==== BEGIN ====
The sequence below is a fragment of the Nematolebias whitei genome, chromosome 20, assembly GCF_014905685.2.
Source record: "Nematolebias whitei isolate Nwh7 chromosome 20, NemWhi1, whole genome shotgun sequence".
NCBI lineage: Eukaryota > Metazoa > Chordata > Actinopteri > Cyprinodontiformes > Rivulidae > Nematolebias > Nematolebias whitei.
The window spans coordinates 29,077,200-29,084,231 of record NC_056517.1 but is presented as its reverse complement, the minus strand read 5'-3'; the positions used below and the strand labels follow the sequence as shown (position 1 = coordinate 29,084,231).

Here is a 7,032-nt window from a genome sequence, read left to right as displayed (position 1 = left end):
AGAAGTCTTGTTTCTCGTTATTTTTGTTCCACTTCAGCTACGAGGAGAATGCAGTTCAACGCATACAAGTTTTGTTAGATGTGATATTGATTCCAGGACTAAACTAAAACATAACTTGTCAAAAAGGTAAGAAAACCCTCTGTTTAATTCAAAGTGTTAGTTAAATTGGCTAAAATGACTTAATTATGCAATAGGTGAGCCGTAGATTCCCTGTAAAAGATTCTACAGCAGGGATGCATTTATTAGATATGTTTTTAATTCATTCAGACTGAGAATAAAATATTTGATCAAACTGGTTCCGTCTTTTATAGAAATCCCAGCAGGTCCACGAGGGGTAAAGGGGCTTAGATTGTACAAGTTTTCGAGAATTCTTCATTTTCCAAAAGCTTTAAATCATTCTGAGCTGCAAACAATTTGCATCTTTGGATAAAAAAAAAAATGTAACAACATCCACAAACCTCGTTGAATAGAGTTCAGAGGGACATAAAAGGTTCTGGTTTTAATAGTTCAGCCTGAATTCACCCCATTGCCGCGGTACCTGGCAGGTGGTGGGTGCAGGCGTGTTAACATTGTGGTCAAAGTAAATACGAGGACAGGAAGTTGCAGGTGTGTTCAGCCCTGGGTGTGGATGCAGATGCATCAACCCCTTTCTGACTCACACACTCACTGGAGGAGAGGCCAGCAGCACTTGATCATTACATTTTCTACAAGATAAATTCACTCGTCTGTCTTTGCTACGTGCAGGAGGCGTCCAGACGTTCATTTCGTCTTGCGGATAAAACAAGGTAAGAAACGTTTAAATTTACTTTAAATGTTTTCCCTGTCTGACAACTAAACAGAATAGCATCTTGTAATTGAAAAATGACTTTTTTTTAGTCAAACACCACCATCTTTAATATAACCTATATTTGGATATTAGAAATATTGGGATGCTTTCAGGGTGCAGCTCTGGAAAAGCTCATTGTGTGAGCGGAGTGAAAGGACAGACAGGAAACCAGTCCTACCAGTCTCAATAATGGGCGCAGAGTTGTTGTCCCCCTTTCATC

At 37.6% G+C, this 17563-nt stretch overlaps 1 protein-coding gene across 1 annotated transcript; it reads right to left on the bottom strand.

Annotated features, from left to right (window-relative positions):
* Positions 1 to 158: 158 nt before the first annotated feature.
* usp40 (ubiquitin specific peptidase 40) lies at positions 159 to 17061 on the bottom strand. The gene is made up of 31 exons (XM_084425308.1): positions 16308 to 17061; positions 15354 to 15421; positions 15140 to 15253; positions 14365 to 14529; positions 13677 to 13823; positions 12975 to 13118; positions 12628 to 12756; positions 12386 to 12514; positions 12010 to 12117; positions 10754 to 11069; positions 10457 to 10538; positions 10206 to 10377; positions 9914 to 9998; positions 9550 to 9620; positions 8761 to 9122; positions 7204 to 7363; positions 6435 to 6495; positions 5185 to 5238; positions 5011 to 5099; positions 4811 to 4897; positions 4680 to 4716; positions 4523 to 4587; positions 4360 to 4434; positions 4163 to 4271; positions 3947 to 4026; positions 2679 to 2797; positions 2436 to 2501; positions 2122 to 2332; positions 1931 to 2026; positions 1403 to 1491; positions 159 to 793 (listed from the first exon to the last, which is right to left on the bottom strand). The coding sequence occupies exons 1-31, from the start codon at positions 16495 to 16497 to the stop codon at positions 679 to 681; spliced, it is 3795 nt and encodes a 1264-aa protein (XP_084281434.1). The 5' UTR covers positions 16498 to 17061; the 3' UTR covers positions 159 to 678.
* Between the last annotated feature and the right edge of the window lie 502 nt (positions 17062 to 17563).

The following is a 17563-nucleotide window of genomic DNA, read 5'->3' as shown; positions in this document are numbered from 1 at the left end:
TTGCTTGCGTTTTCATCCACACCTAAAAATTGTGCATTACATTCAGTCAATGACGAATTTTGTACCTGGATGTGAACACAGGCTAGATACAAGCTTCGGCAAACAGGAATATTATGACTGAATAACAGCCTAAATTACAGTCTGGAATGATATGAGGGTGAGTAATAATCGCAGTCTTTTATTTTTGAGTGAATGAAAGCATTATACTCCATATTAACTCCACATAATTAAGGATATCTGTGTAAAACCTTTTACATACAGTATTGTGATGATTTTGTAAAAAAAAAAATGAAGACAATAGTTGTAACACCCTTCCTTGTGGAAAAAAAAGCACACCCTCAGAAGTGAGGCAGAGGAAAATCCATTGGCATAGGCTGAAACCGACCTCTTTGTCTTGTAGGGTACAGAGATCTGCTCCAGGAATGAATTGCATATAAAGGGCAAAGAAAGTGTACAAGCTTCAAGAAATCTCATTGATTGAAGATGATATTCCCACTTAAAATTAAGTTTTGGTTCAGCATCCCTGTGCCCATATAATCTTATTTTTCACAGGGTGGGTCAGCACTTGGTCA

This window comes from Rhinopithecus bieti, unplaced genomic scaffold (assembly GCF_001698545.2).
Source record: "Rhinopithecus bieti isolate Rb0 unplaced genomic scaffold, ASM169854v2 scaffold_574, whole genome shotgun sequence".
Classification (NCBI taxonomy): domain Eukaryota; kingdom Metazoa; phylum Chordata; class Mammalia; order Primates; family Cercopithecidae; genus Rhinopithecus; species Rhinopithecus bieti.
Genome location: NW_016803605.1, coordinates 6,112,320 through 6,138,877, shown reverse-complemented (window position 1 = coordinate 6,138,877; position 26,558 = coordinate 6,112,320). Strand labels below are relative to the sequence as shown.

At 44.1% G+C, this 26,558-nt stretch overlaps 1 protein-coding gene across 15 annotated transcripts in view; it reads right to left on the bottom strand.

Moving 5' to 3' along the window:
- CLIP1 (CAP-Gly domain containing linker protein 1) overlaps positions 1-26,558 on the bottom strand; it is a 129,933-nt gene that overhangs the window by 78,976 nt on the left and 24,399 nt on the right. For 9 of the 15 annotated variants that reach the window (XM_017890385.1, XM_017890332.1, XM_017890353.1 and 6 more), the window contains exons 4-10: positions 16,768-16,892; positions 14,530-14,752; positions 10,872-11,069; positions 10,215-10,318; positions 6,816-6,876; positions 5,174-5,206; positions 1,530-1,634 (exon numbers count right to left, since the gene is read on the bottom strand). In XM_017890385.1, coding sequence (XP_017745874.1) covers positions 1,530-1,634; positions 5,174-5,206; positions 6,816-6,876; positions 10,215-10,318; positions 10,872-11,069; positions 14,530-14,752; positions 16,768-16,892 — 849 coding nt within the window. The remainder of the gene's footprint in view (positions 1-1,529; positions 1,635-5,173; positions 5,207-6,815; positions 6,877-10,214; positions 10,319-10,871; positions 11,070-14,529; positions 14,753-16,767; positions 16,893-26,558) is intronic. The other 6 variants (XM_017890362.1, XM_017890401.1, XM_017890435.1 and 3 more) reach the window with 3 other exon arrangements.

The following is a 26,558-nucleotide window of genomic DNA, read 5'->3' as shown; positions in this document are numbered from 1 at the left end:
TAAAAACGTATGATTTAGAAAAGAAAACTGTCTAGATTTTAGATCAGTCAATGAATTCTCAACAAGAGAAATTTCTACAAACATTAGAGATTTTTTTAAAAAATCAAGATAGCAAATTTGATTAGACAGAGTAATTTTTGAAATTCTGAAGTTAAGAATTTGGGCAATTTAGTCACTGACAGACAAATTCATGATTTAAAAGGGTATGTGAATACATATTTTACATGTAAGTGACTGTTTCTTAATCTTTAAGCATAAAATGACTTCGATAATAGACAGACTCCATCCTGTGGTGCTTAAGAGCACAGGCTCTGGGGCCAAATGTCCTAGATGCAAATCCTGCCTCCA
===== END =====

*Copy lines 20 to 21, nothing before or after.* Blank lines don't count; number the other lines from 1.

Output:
- CLIP1 (CAP-Gly domain containing linker protein 1) overlaps positions 1-26,558 on the bottom strand; it is a 129,933-nt gene that overhangs the window by 78,976 nt on the left and 24,399 nt on the right. For 9 of the 15 annotated variants that reach the window (XM_017890385.1, XM_017890332.1, XM_017890353.1 and 6 more), the window contains exons 4-10: positions 16,768-16,892; positions 14,530-14,752; positions 10,872-11,069; positions 10,215-10,318; positions 6,816-6,876; positions 5,174-5,206; positions 1,530-1,634 (exon numbers count right to left, since the gene is read on the bottom strand). In XM_017890385.1, coding sequence (XP_017745874.1) covers positions 1,530-1,634; positions 5,174-5,206; positions 6,816-6,876; positions 10,215-10,318; positions 10,872-11,069; positions 14,530-14,752; positions 16,768-16,892 — 849 coding nt within the window. The remainder of the gene's footprint in view (positions 1-1,529; positions 1,635-5,173; positions 5,207-6,815; positions 6,877-10,214; positions 10,319-10,871; positions 11,070-14,529; positions 14,753-16,767; positions 16,893-26,558) is intronic. The other 6 variants (XM_017890362.1, XM_017890401.1, XM_017890435.1 and 3 more) reach the window with 3 other exon arrangements.

The following is a 26,558-nucleotide window of genomic DNA, read 5'->3' as shown; positions in this document are numbered from 1 at the left end: